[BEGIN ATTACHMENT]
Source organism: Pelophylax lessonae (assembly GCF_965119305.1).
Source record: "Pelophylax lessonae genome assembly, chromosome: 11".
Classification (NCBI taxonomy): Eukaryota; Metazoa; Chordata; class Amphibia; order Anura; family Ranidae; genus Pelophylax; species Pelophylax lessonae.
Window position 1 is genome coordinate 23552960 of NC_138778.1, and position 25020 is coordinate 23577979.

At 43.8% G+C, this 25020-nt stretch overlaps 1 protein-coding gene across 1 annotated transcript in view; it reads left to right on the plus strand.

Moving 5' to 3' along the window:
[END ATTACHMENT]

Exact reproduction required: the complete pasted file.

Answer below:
Source organism: Pelophylax lessonae (assembly GCF_965119305.1).
Source record: "Pelophylax lessonae genome assembly, chromosome: 11".
Classification (NCBI taxonomy): Eukaryota; Metazoa; Chordata; class Amphibia; order Anura; family Ranidae; genus Pelophylax; species Pelophylax lessonae.
Window position 1 is genome coordinate 23552960 of NC_138778.1, and position 25020 is coordinate 23577979.

At 43.8% G+C, this 25020-nt stretch overlaps 1 protein-coding gene across 1 annotated transcript in view; it reads left to right on the plus strand.

Moving 5' to 3' along the window: